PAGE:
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South Carolina Forest Land. KY. VA. TN. OK. NC. AR. SC. MS. AL. GA. LA. TX. FL. Source for Forest inventory and Analysis Data : USDA Forest Service, SRS South Carolina Forestry Commission. The South’s Forestland by State, 1998. 25. 20. 15. Acres. Million. 10. 5.

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Presentation Transcript
slide1
South Carolina

Forest Land

KY

VA

TN

OK

NC

AR

SC

MS

AL

GA

LA

TX

FL

Source for Forest inventory and Analysis Data :

USDA Forest Service, SRS South Carolina Forestry Commission

slide2
The South’s Forestland by State, 1998

25

20

15

Acres

Million

10

5

0

Texas

Florida

Georgia

Virginia

Alabama

Arkansas

Kentucky

Louisiana

Oklahoma

Tennessee

Mississippi

North Carolina

South Carolina

Source: Sheffield, USDA Forest Service, SRS, FIA Data

South Carolina ranks 10th in acreage of commercial timberland in the Southeast.

slide3
The distribution of ownerships in SC parallel closely with the Southeast (13 states). A total of 90% of the landowners in SC are private nonindustrial landowners and forest industry.

* FIA 2000 data is preliminary representing 60% of the total plots to be sampled.

Source: USDA Forest Service,

SC Forestry Commission, FIA Data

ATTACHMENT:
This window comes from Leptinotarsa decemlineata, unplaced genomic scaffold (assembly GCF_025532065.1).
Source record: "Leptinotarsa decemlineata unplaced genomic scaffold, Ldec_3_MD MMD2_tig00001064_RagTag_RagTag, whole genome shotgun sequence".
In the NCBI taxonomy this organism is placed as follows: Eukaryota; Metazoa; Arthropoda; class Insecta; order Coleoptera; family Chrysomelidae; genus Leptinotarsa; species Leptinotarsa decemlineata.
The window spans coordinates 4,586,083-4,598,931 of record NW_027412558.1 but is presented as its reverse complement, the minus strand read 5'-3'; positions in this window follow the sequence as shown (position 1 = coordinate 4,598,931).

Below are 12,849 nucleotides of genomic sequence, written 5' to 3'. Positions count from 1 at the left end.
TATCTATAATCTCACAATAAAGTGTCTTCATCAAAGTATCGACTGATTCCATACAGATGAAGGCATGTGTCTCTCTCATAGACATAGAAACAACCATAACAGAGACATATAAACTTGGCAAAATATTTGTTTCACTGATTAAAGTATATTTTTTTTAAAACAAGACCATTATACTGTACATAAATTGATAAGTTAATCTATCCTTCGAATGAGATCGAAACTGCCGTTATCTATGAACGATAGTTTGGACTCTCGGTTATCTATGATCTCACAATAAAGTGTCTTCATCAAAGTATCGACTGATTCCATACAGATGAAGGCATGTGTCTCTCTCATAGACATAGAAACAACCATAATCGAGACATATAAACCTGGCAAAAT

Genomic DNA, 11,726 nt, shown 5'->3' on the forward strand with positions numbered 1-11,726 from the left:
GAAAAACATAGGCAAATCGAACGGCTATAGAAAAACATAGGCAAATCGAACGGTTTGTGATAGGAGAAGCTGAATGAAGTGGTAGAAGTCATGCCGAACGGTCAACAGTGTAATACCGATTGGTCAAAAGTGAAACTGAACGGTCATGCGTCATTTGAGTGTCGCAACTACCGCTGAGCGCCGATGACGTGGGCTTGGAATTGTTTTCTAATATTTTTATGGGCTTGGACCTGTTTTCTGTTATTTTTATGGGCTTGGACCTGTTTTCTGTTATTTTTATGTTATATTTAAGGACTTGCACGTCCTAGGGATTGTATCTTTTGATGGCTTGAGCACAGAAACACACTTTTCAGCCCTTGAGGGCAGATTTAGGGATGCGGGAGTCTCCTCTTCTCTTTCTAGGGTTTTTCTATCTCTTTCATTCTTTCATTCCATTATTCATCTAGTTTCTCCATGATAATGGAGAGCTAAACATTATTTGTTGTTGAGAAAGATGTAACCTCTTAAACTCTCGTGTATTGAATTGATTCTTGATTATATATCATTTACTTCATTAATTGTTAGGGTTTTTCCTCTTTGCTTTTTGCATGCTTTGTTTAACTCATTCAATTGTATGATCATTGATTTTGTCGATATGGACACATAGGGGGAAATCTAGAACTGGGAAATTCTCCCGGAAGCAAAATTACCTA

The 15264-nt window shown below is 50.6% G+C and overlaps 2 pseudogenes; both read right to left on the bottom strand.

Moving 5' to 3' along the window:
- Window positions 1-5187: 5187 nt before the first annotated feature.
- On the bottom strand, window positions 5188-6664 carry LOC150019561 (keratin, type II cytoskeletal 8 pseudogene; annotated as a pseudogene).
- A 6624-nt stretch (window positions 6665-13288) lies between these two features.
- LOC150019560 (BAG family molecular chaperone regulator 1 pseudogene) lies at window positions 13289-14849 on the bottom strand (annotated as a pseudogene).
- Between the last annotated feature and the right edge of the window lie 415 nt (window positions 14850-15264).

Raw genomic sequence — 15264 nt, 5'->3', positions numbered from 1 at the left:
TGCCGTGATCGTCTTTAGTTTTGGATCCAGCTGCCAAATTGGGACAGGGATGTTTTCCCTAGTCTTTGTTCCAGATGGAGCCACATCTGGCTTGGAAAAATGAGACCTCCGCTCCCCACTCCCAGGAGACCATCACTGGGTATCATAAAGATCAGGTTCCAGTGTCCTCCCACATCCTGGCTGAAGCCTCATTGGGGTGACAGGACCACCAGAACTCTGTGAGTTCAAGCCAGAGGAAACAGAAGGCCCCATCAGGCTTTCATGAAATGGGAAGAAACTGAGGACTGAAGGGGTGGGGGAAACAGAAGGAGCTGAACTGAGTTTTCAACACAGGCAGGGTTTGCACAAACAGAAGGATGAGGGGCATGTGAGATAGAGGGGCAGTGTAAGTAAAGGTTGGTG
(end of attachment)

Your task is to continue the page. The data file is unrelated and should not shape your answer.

** Industry includes leased Private lands.

slide4
South Carolina has a fairly even distribution of forest types demonstrating diversity of the forests.

* FIA 2000 data is preliminary representing 60% of the total plots to be sampled.

Source: USDA Forest Service,

SC Forestry Commission, FIA Data

forest type distribution by state
Pine plantation

Natural pine Upland hardwood

Oak–pine Bottomland hardwood

Forest Type Distribution by State

Source: Sheffield, USFS, FIA Data.

slide6
* FIA 2000 data is preliminary representing 60% of the total plots to be sampled.

Source: USDA Forest Service,

SC Forestry Commission, FIA Data

The trend in SC for the past 15 years, as well as the SE, is the divesting of large land holdings by forest companies. Pension funds and partnerships are purchasing much of these large acreages. Industry consolidation and present tax laws have been a major force in this trend, and this trend is expected to continue.

slide7
* Growing Stock is inventory of commercial trees at least 5 inches in diameter in the forest.

** FIA 2000 data is preliminary representing 60% of the total plots to be sampled.

Source: USDA Forest Service, and SC Forestry Commission, FIA Data

Total growing stock volume has increased 111% since 1958. Softwood has increased 106% (or by 4.6 billion cubic feet). Hardwood has increased 117% (or by 4.7 billion cubic feet). Note that Hurricane Hugo (1989) destroyed an estimated 2.5 billion cubic feet and only 387 million cubic feet (15%) was salvaged and is reflected in the 1993 data. The amount of timber destroyed in one day was equivalent to approximately 4 years of harvesting.